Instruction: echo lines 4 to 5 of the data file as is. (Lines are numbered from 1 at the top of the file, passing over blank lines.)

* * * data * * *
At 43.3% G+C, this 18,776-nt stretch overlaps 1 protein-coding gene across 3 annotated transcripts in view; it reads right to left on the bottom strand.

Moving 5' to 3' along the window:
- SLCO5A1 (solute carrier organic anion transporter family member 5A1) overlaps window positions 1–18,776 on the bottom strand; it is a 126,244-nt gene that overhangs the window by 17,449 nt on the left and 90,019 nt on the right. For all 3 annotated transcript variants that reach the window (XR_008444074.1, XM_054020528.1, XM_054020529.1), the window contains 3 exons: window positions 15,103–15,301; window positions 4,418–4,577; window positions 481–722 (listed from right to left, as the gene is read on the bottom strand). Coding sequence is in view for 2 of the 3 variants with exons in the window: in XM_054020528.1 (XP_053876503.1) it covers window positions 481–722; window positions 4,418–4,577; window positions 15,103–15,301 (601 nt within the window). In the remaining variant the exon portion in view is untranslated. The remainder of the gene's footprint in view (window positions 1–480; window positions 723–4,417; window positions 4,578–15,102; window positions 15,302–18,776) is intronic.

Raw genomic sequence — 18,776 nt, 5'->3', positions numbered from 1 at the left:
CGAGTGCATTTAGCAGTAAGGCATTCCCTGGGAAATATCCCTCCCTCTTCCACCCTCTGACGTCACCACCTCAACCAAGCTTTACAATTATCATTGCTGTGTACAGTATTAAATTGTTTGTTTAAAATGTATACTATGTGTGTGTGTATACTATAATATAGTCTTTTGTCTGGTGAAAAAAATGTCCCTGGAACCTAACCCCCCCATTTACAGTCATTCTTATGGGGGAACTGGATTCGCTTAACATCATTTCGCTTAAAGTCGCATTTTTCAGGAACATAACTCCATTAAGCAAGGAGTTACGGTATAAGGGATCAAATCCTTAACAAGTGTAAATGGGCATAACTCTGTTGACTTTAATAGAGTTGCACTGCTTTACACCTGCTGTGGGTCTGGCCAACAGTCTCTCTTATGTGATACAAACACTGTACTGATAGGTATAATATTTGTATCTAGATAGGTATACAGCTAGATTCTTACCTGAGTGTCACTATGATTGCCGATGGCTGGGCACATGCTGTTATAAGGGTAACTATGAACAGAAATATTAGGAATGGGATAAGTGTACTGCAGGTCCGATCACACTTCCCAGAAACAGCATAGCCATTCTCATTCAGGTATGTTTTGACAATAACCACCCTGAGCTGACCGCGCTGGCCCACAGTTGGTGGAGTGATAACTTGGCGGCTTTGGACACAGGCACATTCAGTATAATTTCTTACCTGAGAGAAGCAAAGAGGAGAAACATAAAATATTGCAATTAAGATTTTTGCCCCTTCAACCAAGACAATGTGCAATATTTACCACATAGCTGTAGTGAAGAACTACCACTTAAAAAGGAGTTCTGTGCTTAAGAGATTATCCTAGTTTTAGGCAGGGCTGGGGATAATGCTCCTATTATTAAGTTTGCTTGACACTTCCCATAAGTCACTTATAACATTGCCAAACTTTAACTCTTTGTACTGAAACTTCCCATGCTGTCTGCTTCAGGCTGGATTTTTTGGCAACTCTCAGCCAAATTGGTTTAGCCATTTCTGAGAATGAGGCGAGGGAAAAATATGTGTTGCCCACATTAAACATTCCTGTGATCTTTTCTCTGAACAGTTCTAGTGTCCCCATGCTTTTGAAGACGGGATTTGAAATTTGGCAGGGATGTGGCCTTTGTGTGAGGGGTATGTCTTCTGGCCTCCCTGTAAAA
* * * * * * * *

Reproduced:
Raw genomic sequence — 18,776 nt, 5'->3', positions numbered from 1 at the left:
CGAGTGCATTTAGCAGTAAGGCATTCCCTGGGAAATATCCCTCCCTCTTCCACCCTCTGACGTCACCACCTCAACCAAGCTTTACAATTATCATTGCTGTGTACAGTATTAAATTGTTTGTTTAAAATGTATACTATGTGTGTGTGTATACTATAATATAGTCTTTTGTCTGGTGAAAAAAATGTCCCTGGAACCTAACCCCCCCATTTACAGTCATTCTTATGGGGGAACTGGATTCGCTTAACATCATTTCGCTTAAAGTCGCATTTTTCAGGAACATAACTCCATTAAGCAAGGAGTTACGGTATAAGGGATCAAATCCTTAACAAGTGTAAATGGGCATAACTCTGTTGACTTTAATAGAGTTGCACTGCTTTACACCTGCTGTGGGTCTGGCCAACAGTCTCTCTTATGTGATACAAACACTGTACTGATAGGTATAATATTTGTATCTAGATAGGTATACAGCTAGATTCTTACCTGAGTGTCACTATGATTGCCGATGGCTGGGCACATGCTGTTATAAGGGTAACTATGAACAGAAATATTAGGAATGGGATAAGTGTACTGCAGGTCCGATCACACTTCCCAGAAACAGCATAGCCATTCTCATTCAGGTATGTTTTGACAATAACCACCCTGAGCTGACCGCGCTGGCCCACAGTTGGTGGAGTGATAACTTGGCGGCTTTGGACACAGGCACATTCAGTATAATTTCTTACCTGAGAGAAGCAAAGAGGAGAAACATAAAATATTGCAATTAAGATTTTTGCCCCTTCAACCAAGACAATGTGCAATATTTACCACATAGCTGTAGTGAAGAACTACCACTTAAAAAGGAGTTCTGTGCTTAAGAGATTATCCTAGTTTTAGGCAGGGCTGGGGATAATGCTCCTATTATTAAGTTTGCTTGACACTTCCCATAAGTCACTTATAACATTGCCAAACTTTAACTCTTTGTACTGAAACTTCCCATGCTGTCTGCTTCAGGCTGGATTTTTTGGCAACTCTCAGCCAAATTGGTTTAGCCATTTCTGAGAATGAGGCGAGGGAAAAATATGTGTTGCCCACATTAAACATTCCTGTGATCTTTTCTCTGAACAGTTCTAGTGTCCCCATGCTTTTGAAGACGGGATTTGAAATTTGGCAGGGATGTGGCCTTTGTGTGAGGGGTATGTCTTCTGGCCTCCCTGTAAAA